Magnetic resonance cholangiopancreatography may have a role in those situations where initial evaluation suggests a benign cause of biliary pathology requiring further cholangiographic confirmation but not necessarily intervention.  It may also be useful in cases of failed ERCP before transhepatic cholangiography, especially in cases where minimal intrahepatic dilatation is suggested by ultrasound or CT, making percutaneous transhepatic cholangiography more difficult.  With complex problems of the biliary tree, MRCP may allow a definitive diagnosis, which may help plan a directed intervention (endoscopic or transhepatic) that would have an increased likelihood of success, with decreased risk.  The utility of MRCP to assess bile duct injuries, primary sclerosing cholangitis, sphincter of Oddi dysfunction, and acute pancreatitis is unknown.

Fernandez-Esparrach and colleagues (2007) compared the diagnostic value of endoscopic ultrasonography (EUS) and MRCP in: (i) patients with a dilated biliary tree unexplained by US (group 1), and (ii) the diagnosis of choledocholithiasis in patients with non-dilated biliary tree (group 2).  Patients were prospectively evaluated with EUS and MRCP.  The gold standard used was surgery or EUS-FNA and ERCP, intra-operative cholangiography, or follow-up when EUS and/or MRCP disclosed or precluded malignancy, respectively.  Likelihood ratios (LR) and pre-test and post-test probabilities for the diagnosis of malignancy and choledocholithiasis were calculated.  A total of 159 patients met one of the inclusion criteria but 24 of them were excluded for different reasons.  Therefore, 135 patients constituted the study population.  The most frequent diagnosis was choledocholithiasis (49 % in group 1 and 42 % in group 2, p = 0.380) and malignancy was more frequent in group 1 (35 % versus 7 %, respectively, p < 0.001).  When EUS and MRCP diagnosed malignancy, its prevalence in this series (35 %) increased up to 98 % and 96 %, respectively, whereas it decreased to 0 % and 2.6 % when EUS and MRCP precluded this diagnosis.  In patients in group 2, when EUS and MRCP made a positive diagnosis of choledocholithiasis, its prevalence (42 %) increased up to 78 % and 92 %, respectively, whereas it decreased to 6 % and 9 % when any pathological finding was ruled out.  The authors concluded that EUS and MRCP are extremely useful in diagnosing or excluding malignancy and choledocholithiasis in patients with dilated and non-dilated biliary tree.  Thus, they are critical in the approach to the management of these patients.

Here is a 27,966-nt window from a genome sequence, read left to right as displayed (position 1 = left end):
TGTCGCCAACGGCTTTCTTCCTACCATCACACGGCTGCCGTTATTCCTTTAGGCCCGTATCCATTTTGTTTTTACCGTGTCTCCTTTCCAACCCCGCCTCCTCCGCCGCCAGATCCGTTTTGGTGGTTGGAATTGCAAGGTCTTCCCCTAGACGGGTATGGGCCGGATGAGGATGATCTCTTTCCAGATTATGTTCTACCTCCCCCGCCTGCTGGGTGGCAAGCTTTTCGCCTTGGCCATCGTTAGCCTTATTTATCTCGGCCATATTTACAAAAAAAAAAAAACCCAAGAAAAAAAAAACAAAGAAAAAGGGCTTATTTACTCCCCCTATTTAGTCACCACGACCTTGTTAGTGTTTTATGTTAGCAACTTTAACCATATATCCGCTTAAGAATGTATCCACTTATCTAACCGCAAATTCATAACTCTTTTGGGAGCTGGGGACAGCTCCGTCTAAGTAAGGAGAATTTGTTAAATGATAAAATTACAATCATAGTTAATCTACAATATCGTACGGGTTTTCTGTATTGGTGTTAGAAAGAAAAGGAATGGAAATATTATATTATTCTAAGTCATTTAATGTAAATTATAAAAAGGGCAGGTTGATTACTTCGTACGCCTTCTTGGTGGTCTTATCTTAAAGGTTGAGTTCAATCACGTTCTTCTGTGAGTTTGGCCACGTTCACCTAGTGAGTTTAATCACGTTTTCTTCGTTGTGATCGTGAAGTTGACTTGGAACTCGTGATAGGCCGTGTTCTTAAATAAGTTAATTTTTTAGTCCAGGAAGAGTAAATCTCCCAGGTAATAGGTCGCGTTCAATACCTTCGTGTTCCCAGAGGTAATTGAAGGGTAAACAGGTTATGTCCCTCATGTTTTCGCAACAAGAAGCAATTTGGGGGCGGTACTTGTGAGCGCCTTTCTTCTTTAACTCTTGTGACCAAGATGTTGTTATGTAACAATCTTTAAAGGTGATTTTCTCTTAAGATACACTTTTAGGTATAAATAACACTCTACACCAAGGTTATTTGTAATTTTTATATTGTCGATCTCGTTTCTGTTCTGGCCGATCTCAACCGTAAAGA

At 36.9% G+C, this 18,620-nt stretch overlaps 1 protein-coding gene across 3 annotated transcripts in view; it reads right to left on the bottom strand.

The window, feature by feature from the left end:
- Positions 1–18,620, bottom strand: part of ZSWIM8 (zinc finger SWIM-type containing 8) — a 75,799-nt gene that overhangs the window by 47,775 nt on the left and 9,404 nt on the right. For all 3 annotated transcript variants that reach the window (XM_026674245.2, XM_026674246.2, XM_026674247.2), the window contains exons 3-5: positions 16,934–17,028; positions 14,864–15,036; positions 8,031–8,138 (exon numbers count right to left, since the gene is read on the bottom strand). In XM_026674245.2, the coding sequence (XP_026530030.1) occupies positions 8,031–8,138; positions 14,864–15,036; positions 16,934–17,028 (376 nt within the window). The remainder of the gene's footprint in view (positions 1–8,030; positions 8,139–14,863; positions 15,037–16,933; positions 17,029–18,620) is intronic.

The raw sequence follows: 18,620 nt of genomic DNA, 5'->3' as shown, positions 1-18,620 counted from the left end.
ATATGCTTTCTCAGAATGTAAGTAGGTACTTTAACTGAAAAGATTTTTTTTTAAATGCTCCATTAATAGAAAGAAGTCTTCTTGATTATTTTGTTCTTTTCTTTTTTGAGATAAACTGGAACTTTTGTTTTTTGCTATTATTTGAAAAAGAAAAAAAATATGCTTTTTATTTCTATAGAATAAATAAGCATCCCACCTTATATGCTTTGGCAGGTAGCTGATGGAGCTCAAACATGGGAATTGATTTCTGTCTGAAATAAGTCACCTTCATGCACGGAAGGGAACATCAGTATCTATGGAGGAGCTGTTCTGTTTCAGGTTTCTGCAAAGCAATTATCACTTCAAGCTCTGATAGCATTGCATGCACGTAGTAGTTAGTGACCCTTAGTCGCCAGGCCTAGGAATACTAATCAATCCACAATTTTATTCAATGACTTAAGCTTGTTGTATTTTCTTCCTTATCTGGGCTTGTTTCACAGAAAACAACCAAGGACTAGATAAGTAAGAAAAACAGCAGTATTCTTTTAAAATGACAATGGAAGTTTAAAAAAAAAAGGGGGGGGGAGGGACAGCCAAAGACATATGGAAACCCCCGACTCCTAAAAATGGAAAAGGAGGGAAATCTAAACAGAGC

McMahon (2008) evaluated the relative roles of MRCP and EUS in the investigation of common bile duct (CD) calculi using "evidence-based practice" methods.  A focused clinical question was constructed.  A structured search of primary and secondary evidence was performed.  Retrieved studies were appraised for validity, strength and level of evidence (Oxford/CEBM scale: 1 to 5).  Retrieved literature was divided into group A: MRCP slice thickness greater than or equal to 5 mm, group B: MRCP slice thickness = 3 mm or 3D-MRCP sequences.  Six studies were eligible for inclusion (3 = level 1b, 3 = level 3b).  Group A: sensitivity and specificity of MRCP and EUS were (40 %, 96 %) and (80 %, 95 %), respectively.  Group B: sensitivity and specificity of MRCP and EUS were (87 %, 95 %) and (90 %, 99 %), respectively.  The authors concluded that MRCP should be the first-line investigation for CD calculi and EUS should be performed when MRCP is negative in patients with moderate or high pre-test probability.